Marketing to Gen Z? Stop and "look at their parents” said experts

By Kirsty Doolan

- Last updated on GMT

The Future Laboratory pointed out that many Boomer and Gen X consumers have a higher disposable income in comparison to younger generations (Image: Getty)
The Future Laboratory pointed out that many Boomer and Gen X consumers have a higher disposable income in comparison to younger generations (Image: Getty)

Related tags Generation Z Baby boomers Marketing Cosmetics

The London-based market intelligence and trend forecasting agency The Future Laboratory has been studying the needs and attributes of various generations for its Now & Next 2024–2025 Report and revealed some new insights for brands...

In an online webinar about its latest report​, the UK-based agency revealed that most brands are putting too much focus on younger generations when Gen X and Boomers are potentially a better option.

“What we want you to understand is that if you are obsessed with Gen Z like most brand advertisers and people on the internet right now, it might be more interesting to look at their parents Gen X,” shared Dan Hastings, Deputy Foresight Editor at The Future Laboratory.

“If you are obsessed with Alphas, it might be more interesting to have a look back at their grandparents: the Boomers,” he said.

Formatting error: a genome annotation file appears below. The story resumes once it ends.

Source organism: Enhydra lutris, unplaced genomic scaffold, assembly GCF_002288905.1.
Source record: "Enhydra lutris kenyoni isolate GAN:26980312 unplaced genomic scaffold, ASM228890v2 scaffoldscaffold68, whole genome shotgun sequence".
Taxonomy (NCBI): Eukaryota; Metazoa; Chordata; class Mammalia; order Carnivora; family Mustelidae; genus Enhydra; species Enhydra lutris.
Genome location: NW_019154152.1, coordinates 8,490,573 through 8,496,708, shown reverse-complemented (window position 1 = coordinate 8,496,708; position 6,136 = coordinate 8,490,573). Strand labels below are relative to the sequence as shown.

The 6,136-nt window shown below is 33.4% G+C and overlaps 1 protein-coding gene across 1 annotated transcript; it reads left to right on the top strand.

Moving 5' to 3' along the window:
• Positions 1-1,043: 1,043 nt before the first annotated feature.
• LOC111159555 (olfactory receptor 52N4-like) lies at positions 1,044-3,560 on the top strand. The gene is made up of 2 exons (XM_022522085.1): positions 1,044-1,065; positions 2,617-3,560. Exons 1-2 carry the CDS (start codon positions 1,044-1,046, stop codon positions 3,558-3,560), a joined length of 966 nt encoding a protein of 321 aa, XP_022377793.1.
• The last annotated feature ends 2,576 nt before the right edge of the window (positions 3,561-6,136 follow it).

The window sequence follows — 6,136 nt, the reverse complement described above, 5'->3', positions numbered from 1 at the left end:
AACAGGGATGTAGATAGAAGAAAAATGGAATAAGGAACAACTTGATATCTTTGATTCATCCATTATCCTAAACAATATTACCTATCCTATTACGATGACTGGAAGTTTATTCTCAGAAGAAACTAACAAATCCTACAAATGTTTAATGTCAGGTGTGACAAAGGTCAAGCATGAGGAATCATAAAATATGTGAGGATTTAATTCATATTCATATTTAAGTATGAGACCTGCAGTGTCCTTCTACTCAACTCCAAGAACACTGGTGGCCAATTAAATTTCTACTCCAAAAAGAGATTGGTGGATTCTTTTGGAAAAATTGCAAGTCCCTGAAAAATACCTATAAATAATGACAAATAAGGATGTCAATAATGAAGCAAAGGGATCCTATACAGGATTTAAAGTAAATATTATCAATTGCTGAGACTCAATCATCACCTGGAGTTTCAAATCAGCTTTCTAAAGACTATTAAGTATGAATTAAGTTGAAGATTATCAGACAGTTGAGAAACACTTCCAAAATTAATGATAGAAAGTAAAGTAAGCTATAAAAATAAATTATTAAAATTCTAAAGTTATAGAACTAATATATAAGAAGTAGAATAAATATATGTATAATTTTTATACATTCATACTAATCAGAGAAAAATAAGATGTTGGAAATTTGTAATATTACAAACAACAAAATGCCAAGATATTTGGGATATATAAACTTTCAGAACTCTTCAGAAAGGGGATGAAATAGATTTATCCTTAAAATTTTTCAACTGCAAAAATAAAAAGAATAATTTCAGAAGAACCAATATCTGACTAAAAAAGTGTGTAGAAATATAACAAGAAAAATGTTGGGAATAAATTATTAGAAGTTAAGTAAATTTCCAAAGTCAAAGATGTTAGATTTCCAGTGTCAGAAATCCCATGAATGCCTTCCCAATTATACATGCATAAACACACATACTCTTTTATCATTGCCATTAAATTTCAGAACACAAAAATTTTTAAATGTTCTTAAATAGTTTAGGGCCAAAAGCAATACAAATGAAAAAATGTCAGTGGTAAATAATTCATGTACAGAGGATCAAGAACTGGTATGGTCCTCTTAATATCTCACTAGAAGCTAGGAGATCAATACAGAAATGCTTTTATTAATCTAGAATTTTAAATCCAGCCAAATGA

The Future Laboratory stated that according to the UN, people over 65 are the fastest growing age group and this number is expected to surpass those aged 15 to 24 by 2050.

“Some of them will live way over the age of one hundred,” Hastings continued. “They are approaching later life with a new mindset. It's no longer the age, the time for them to age. It's the time of becoming it's their retirement era. It's a successful second act.”

He pointed out that as the number of people aged over 65 is expected to double over the next three decades, this comes with many challenges.

“First in terms of finding the resources to meet their needs,” he explained.

However, he also drew attention to the ‘consumer burden’ issue and pointed out how the younger generations have taken a negative view of the older generation – specifically Boomers – who they have perceived to have destroyed the planet, and that this attitude is “making the generational divide worse”.

Hastings referred a study the agency had undertaken, whereby 62% of Gen Z consumers quizzed gave a harsh judgement and said they had “no positive opinion about Boomers whatsoever.”

Spotlight on Generation X

Meanwhile, Generation X, those born between 1965 and 1980, were also given more airtime in the The Future Laboratory’s study. The agency said that this generation “currently make up 31% of the global population but are still seen as a forgotten generation.”

Hastings pointed out that they are “completely invisible in the media, in advertising, and really just overlooked.” He considered them to be a “forgotten generation” when it comes to marketers.  

“Gen X are sandwiched between two cultural powerhouses: Boomers and Millennials and are really overlooked and undeserved by brands and advertisers,” he said.

He highlighted the agency’s research that showed that Gen X felt that they were ‘promoted at’ much less than Millennials and said that this is “quite surprising because Gen X have money, so they should not be overlooked.”